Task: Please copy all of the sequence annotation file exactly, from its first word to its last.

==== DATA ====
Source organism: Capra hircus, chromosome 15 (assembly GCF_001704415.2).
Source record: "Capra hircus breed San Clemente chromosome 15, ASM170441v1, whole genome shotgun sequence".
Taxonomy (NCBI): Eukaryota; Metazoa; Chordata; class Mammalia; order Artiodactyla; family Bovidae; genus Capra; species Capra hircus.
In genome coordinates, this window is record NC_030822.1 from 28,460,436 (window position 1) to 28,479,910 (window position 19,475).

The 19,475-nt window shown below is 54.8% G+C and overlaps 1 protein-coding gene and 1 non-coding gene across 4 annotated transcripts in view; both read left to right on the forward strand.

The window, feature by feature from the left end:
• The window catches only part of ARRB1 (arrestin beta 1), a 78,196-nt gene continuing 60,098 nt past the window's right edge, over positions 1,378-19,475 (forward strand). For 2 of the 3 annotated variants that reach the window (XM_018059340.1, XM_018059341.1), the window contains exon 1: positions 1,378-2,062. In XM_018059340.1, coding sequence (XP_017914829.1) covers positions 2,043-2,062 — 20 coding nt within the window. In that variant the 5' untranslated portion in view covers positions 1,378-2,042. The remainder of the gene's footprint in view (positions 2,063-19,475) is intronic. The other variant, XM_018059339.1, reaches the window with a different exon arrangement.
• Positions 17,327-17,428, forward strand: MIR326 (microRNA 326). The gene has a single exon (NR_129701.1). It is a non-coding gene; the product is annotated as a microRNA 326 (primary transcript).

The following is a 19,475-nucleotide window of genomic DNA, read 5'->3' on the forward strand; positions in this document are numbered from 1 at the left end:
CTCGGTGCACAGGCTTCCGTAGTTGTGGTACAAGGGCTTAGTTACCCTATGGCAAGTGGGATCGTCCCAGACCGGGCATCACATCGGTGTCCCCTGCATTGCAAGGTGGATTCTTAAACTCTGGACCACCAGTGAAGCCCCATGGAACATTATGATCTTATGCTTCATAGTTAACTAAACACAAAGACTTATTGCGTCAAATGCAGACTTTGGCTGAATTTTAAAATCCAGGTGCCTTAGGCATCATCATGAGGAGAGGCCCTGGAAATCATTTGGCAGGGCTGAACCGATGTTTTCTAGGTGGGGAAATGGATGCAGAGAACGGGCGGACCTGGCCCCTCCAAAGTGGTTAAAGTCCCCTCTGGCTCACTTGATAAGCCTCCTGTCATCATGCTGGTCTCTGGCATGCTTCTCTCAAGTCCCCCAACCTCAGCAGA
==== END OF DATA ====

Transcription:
Source organism: Capra hircus, chromosome 15 (assembly GCF_001704415.2).
Source record: "Capra hircus breed San Clemente chromosome 15, ASM170441v1, whole genome shotgun sequence".
Taxonomy (NCBI): Eukaryota; Metazoa; Chordata; class Mammalia; order Artiodactyla; family Bovidae; genus Capra; species Capra hircus.
In genome coordinates, this window is record NC_030822.1 from 28,460,436 (window position 1) to 28,479,910 (window position 19,475).

The 19,475-nt window shown below is 54.8% G+C and overlaps 1 protein-coding gene and 1 non-coding gene across 4 annotated transcripts in view; both read left to right on the forward strand.

The window, feature by feature from the left end:
• The window catches only part of ARRB1 (arrestin beta 1), a 78,196-nt gene continuing 60,098 nt past the window's right edge, over positions 1,378-19,475 (forward strand). For 2 of the 3 annotated variants that reach the window (XM_018059340.1, XM_018059341.1), the window contains exon 1: positions 1,378-2,062. In XM_018059340.1, coding sequence (XP_017914829.1) covers positions 2,043-2,062 — 20 coding nt within the window. In that variant the 5' untranslated portion in view covers positions 1,378-2,042. The remainder of the gene's footprint in view (positions 2,063-19,475) is intronic. The other variant, XM_018059339.1, reaches the window with a different exon arrangement.
• Positions 17,327-17,428, forward strand: MIR326 (microRNA 326). The gene has a single exon (NR_129701.1). It is a non-coding gene; the product is annotated as a microRNA 326 (primary transcript).

The following is a 19,475-nucleotide window of genomic DNA, read 5'->3' on the forward strand; positions in this document are numbered from 1 at the left end:
CTCGGTGCACAGGCTTCCGTAGTTGTGGTACAAGGGCTTAGTTACCCTATGGCAAGTGGGATCGTCCCAGACCGGGCATCACATCGGTGTCCCCTGCATTGCAAGGTGGATTCTTAAACTCTGGACCACCAGTGAAGCCCCATGGAACATTATGATCTTATGCTTCATAGTTAACTAAACACAAAGACTTATTGCGTCAAATGCAGACTTTGGCTGAATTTTAAAATCCAGGTGCCTTAGGCATCATCATGAGGAGAGGCCCTGGAAATCATTTGGCAGGGCTGAACCGATGTTTTCTAGGTGGGGAAATGGATGCAGAGAACGGGCGGACCTGGCCCCTCCAAAGTGGTTAAAGTCCCCTCTGGCTCACTTGATAAGCCTCCTGTCATCATGCTGGTCTCTGGCATGCTTCTCTCAAGTCCCCCAACCTCAGCAGA